The week got off to a very strong start as the trade war fears that led to much of the previous week’s volatility appeared to fade somewhat. Investors were encouraged by China’s decision—for the time being, at least—not to establish retaliatory tariffs on its imports of U.S. soybeans and commercial aircraft. Reports of talks between Chinese and U.S. officials on opening the Chinese market to U.S. goods and protecting US firms’ intellectual property rights were also encouraging. Monday saw the S&P 500 Index notch its best daily gain since August 2015, but the firm’s traders noted that trading volumes were somewhat disappointing, perhaps indicating a lack of broad conviction in the rally.

Indeed, the market gave back a good portion of its gains on Tuesday with a late-day sell-off in the technology sector. The primary culprit appeared to be a report that the Trump administration was considering a crackdown on Chinese investments in US firms with technologies deemed necessary to national security. Speculation has grown that the administration is pushing back against the Chinese government’s plans to dominate emerging technologies and industries, such as artificial intelligence.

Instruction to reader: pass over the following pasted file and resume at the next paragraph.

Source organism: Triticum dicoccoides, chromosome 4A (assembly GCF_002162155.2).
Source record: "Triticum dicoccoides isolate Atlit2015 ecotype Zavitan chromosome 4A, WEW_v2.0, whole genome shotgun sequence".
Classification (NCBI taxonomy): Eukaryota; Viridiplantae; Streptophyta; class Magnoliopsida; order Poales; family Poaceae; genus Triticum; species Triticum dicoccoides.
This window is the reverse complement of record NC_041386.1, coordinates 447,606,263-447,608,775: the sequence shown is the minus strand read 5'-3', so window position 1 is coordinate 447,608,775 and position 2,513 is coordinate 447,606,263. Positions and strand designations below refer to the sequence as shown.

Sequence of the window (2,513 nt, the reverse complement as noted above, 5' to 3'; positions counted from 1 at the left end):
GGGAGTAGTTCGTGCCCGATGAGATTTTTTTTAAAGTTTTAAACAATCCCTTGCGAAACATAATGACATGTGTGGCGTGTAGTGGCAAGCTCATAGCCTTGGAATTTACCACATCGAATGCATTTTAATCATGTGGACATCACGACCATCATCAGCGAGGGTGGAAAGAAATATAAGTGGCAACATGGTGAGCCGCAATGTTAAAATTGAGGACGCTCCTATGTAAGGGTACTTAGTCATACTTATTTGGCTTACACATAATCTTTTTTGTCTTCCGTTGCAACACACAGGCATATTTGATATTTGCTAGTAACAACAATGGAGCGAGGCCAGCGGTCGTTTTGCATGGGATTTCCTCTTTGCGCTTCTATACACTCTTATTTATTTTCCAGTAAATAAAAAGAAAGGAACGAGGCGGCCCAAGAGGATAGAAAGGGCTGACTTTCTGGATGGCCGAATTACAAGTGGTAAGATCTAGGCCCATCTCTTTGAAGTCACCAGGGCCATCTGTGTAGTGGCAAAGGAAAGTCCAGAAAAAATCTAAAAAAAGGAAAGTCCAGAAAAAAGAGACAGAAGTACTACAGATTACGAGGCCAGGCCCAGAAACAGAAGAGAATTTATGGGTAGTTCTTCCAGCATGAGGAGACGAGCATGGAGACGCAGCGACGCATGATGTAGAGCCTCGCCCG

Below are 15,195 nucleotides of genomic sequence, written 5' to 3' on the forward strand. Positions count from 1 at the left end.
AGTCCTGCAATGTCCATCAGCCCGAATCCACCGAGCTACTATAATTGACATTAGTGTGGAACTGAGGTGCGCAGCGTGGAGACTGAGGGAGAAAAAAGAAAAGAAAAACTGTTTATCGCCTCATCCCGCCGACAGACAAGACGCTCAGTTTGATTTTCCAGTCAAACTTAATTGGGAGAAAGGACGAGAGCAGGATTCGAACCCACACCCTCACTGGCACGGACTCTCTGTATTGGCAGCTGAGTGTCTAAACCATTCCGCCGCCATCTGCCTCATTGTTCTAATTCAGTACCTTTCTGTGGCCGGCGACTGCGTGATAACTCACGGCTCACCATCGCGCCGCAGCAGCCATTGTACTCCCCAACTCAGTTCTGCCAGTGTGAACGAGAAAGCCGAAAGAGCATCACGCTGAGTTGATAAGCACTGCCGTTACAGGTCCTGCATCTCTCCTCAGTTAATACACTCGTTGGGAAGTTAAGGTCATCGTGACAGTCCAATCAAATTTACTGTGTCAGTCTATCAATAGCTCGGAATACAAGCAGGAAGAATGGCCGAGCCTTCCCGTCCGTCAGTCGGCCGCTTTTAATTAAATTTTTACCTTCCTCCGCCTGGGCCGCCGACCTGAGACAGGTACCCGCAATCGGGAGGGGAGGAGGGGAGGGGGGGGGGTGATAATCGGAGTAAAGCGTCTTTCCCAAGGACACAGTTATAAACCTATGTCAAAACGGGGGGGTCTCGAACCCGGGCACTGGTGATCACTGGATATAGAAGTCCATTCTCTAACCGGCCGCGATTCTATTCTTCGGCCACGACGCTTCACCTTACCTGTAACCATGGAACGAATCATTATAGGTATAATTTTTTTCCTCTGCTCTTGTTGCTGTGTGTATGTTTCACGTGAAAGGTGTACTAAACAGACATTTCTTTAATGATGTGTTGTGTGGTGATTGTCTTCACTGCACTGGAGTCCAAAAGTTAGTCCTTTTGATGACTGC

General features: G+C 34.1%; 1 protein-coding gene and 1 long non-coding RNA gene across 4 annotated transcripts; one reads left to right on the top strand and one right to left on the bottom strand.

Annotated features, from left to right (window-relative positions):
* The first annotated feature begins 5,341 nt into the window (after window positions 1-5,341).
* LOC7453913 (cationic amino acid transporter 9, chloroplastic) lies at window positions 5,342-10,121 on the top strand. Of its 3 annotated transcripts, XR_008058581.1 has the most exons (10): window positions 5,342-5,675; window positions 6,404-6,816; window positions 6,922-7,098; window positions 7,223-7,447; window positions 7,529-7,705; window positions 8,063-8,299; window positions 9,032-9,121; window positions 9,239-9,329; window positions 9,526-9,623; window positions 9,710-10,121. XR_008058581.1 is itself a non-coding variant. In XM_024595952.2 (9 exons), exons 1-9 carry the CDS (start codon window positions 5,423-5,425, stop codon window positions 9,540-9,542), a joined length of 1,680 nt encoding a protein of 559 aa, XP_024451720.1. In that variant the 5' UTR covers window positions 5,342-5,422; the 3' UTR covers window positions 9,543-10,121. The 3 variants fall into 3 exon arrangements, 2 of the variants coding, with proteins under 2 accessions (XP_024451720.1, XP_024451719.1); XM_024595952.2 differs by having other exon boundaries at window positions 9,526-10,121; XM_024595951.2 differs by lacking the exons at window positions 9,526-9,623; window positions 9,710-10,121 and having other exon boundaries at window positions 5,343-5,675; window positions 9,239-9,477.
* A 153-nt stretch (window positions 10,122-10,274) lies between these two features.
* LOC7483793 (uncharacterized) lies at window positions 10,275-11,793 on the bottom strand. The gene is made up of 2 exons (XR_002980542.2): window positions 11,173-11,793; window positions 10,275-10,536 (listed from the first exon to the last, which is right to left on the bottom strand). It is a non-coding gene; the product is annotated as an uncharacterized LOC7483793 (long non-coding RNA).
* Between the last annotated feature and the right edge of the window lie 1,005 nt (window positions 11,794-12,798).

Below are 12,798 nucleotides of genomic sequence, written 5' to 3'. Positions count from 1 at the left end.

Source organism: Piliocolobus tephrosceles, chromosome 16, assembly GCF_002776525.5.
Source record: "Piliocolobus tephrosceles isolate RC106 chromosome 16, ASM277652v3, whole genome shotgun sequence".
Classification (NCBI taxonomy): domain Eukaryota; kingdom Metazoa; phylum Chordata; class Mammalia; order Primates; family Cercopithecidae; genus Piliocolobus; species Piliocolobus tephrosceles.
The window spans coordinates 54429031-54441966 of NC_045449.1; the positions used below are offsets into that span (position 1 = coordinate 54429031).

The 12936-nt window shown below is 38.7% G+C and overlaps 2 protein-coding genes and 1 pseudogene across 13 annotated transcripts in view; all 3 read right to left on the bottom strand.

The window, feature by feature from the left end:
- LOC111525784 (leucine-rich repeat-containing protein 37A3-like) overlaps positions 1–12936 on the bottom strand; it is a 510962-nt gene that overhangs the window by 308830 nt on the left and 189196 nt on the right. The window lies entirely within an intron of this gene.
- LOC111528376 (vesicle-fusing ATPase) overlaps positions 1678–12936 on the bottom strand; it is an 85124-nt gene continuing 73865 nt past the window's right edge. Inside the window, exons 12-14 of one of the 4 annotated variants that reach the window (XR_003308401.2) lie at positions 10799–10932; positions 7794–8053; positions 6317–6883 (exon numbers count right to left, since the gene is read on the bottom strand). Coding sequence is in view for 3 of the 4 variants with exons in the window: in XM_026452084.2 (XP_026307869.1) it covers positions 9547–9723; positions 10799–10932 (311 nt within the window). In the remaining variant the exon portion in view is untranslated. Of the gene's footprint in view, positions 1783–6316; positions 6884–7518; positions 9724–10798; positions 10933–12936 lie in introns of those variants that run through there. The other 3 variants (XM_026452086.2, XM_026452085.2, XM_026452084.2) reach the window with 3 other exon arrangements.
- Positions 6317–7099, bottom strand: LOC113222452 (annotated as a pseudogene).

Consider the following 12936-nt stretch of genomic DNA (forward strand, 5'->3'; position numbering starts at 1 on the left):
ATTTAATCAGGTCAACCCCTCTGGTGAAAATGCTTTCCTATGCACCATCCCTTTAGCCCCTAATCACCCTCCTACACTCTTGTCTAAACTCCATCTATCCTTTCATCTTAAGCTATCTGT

Europe

The leading European stock indexes regained some ground for the week but finished the month and the first quarter with losses. The UK blue chip FTSE 100 index led the way, picking up just over 2% heading into the four-day Easter weekend (European markets were closed on Good Friday and will be for Easter Monday), while the pan-European STOXX 600, German DAX, and French CAC 40 each added more than 1%.

 

Japan